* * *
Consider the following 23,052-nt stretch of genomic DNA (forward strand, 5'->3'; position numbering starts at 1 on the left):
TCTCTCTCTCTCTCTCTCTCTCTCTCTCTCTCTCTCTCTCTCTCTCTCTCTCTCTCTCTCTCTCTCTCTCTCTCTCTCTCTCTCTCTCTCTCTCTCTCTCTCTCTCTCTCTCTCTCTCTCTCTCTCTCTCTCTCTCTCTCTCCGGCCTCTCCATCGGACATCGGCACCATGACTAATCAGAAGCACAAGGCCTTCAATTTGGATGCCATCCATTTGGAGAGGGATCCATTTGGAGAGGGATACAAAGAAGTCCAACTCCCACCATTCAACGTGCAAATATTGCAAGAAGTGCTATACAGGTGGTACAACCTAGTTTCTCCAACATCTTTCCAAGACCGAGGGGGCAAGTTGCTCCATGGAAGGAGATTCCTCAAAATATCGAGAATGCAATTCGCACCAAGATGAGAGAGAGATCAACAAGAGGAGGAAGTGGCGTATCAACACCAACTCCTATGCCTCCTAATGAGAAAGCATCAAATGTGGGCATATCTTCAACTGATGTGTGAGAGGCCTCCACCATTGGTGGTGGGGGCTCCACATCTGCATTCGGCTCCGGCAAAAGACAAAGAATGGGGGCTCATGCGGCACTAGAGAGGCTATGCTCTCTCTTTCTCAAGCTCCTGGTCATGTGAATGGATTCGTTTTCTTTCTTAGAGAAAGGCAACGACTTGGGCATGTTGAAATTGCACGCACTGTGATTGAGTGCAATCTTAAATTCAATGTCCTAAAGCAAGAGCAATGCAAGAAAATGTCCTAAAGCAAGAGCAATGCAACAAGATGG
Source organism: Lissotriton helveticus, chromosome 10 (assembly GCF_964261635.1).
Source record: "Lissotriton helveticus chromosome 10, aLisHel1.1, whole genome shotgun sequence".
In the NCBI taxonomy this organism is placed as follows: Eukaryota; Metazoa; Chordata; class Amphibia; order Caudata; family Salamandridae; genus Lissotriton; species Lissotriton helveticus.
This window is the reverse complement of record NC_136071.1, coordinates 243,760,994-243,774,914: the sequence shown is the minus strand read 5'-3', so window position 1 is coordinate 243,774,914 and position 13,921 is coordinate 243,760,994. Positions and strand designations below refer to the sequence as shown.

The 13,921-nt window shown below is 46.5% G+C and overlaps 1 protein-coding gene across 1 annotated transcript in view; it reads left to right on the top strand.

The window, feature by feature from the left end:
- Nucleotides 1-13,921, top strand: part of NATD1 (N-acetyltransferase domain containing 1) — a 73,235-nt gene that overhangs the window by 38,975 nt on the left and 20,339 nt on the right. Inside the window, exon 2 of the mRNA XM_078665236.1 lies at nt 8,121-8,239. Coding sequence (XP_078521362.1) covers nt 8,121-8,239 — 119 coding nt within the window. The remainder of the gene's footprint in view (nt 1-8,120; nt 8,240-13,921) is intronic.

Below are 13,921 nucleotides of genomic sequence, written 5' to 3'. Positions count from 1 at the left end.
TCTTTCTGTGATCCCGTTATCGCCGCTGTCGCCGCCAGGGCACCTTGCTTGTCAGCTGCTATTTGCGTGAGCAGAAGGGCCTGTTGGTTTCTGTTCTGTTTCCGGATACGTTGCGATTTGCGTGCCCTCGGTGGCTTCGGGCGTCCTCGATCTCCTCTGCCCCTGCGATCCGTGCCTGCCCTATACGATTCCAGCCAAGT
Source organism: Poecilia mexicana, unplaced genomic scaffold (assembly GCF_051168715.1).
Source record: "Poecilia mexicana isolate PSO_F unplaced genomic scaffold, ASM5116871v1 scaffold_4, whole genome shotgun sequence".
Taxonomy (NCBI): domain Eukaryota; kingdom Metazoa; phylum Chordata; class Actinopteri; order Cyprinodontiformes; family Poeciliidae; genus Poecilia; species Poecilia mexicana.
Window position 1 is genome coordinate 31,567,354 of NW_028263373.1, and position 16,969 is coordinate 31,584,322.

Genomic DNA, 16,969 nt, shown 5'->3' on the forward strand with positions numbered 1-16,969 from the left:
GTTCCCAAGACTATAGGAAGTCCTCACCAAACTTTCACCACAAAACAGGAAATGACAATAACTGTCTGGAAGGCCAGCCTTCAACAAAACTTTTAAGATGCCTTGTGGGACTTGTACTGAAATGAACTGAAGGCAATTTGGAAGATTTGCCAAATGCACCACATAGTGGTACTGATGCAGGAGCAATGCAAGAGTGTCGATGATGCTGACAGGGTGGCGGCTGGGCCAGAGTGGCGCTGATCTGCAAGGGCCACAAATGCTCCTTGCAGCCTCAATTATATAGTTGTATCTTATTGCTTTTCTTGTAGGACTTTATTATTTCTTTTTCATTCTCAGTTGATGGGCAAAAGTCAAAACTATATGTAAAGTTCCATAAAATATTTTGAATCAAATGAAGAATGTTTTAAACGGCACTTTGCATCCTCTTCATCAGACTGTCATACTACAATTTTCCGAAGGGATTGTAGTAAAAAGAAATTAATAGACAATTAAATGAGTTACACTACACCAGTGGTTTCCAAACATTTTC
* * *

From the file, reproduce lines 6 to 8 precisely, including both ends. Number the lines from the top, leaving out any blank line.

This window is the reverse complement of record NC_136071.1, coordinates 243,760,994-243,774,914: the sequence shown is the minus strand read 5'-3', so window position 1 is coordinate 243,774,914 and position 13,921 is coordinate 243,760,994. Positions and strand designations below refer to the sequence as shown.

The 13,921-nt window shown below is 46.5% G+C and overlaps 1 protein-coding gene across 1 annotated transcript in view; it reads left to right on the top strand.

The window, feature by feature from the left end: